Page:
Economics

Here’s How Donald Trump Could End America’s New Feudalism

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One obvious, if little discussed, reason the progressive wave receded last week: The left’s increasingly unappealing economic agenda. In the past, progressives focused on improving conditions for working and middle class Americans through economic growth, home ownership and expansive infrastructure projects.  read more »

San Francisco Observations

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I made quite a few trips to San Francisco during the late 90s into the early 2000s, but hadn’t been back in a very long time – probably close to 15 years.

Recently I was there for a conference and a long weekend and got to spend some time exploring the city. I won’t claim a comprehensive review, but I did have a few takeaways to share.  read more »

Memo to the Next President: Don’t Forget the Working Class

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At the end of most US presidential elections, most Americans are ready to see the last of campaign ads, social media commentaries and tension-fraught news coverage. That’s even more true this year. But more than in most recent elections, we shouldn’t expect the frustrations and divisions that have surfaced over the past 18 months to disappear after the ballots have been counted. Tensions over class and race, especially, may die down, but they aren’t going away. If a new president will take them on, something good might yet emerge from this ugly election.  read more »

The Improbable Demographics Behind Donald Trump's Shocking Presidential Victory

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n an election so ugly and so close, one is reluctant to proclaim winners. But it’s clear that there’s a loser — the very notion of the United States of America.

Instead we have populations and geographies that barely seem to belong in the same country, if not on the same planet. The electorate is so divided that many states went for either Donald Trump or Hillary Clinton by lopsided margins. The Northeast was solidly Democratic, with Clinton winning New York, Massachusetts and Vermont with three-fifths of the vote or more. Washington, D.C., heavily black and the seat of the bureaucracy and pundit class, delivered an almost Soviet-style 93% to 4% margin.  read more »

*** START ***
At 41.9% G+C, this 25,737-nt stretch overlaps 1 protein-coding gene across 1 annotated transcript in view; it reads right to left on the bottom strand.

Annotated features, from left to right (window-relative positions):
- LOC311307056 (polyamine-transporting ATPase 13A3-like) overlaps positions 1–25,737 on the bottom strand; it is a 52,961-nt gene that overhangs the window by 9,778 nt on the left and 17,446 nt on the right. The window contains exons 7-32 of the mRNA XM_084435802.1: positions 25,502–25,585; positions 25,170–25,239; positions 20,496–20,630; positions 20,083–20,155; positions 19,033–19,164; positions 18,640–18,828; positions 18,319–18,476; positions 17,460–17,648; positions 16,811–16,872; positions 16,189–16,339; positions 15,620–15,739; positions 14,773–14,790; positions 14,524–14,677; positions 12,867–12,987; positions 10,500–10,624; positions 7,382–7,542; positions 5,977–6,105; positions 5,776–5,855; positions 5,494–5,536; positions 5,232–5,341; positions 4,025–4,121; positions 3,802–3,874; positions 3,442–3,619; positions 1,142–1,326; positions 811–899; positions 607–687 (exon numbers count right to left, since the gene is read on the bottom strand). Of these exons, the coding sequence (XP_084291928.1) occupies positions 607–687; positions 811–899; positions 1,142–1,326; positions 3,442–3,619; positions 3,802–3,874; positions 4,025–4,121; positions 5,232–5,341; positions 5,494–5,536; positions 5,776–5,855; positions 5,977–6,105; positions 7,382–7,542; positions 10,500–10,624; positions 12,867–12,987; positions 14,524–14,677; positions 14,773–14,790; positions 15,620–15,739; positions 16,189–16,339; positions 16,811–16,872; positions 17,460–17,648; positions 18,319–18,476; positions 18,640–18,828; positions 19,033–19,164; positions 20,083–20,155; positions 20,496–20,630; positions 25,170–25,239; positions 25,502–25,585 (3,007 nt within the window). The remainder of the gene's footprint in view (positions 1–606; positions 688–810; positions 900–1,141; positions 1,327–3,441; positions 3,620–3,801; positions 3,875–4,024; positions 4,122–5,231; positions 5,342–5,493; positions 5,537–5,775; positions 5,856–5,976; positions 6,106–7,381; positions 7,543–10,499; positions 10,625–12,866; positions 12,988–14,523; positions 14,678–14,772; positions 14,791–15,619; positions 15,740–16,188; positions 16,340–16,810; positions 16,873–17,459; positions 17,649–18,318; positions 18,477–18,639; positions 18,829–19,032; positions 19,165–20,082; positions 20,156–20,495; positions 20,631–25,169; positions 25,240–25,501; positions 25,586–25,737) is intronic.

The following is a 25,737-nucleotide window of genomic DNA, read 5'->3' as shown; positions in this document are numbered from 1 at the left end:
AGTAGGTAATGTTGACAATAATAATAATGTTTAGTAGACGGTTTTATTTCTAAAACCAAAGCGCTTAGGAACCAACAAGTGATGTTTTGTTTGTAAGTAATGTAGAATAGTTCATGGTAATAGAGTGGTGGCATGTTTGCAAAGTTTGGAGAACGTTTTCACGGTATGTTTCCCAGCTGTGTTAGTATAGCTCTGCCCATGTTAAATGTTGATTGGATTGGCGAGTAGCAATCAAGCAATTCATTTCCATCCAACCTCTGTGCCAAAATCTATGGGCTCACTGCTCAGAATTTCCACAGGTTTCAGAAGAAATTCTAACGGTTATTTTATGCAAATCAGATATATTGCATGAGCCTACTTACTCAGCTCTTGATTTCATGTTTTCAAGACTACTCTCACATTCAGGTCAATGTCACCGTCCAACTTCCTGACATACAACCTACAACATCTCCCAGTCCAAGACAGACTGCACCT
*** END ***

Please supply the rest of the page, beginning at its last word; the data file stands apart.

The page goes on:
Economic Participation Matters Most

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This piece first appeared at Real Clear Policy.

POLICIES FOR THE NEXT ADMINISTRATION. PART 10: ECONOMIC INEQUALITY

This is the tenth in a series on the major policy ideas — from Left and Right — that should guide the next presidential administration's agenda. (For the opposing view, see David Madland, "A Path Forward for the Middle Class and the Country.")

Do we want to live in a society in which people profit when they have new ideas, products, and abilities that others are willing to pay for? If so, then we will also have economic inequality.   read more »

Subjects:

Can Working Class, Elite Form Alliance?

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Can the party of oligarchy also be the party of the people? Besides fending off the never-ending taint of corruption, which could weaken the extent of her “mandate,” this may prove the central challenge of a Hillary Clinton regime.  read more »

Cat and Mouse in Frogtown

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A friend recently expressed an interest in how some cities are reforming their land use regulations. “I mean, there are places like LA that say they’ve thrown out the code books and are rewriting their zoning.” My short response was… No. The reality is that the city plays an expensive and byzantine game of cat and mouse with each individual neighborhood.  read more »

Were Urban Freeways a Good Idea?

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It’s almost a truism in urbanist circles that construction of urban freeways was a bad idea.

Indianapolis Monthly magazine takes a somewhat more charitable view in its retrospective on the 40th anniversary of the completion of the downtown “inner loop” freeway.  read more »

The Cities Where Your Salary Will Stretch The Furthest 2016

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When Americans consider a move to another part of the country, they sometimes are forced to make a tough choice: should they go to a city with the best job opportunities, or a less economically vital area that offers a better standard of living, particularly more affordable housing? However,  there are still plenty of metropolitan areas in the U.S. where you can get the best of both worlds.  read more »

Job Creation Under the Next President

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Retraining the employed and the unemployed for higher value-added skills is now more important than simply adding to the number of jobs.

Coal and steel magnate Wilbur Ross, a senior policy advisor to the Trump campaign, has just made in the pages of the Wall Street Journal an economic prediction that looks mathematically unattainable.  read more »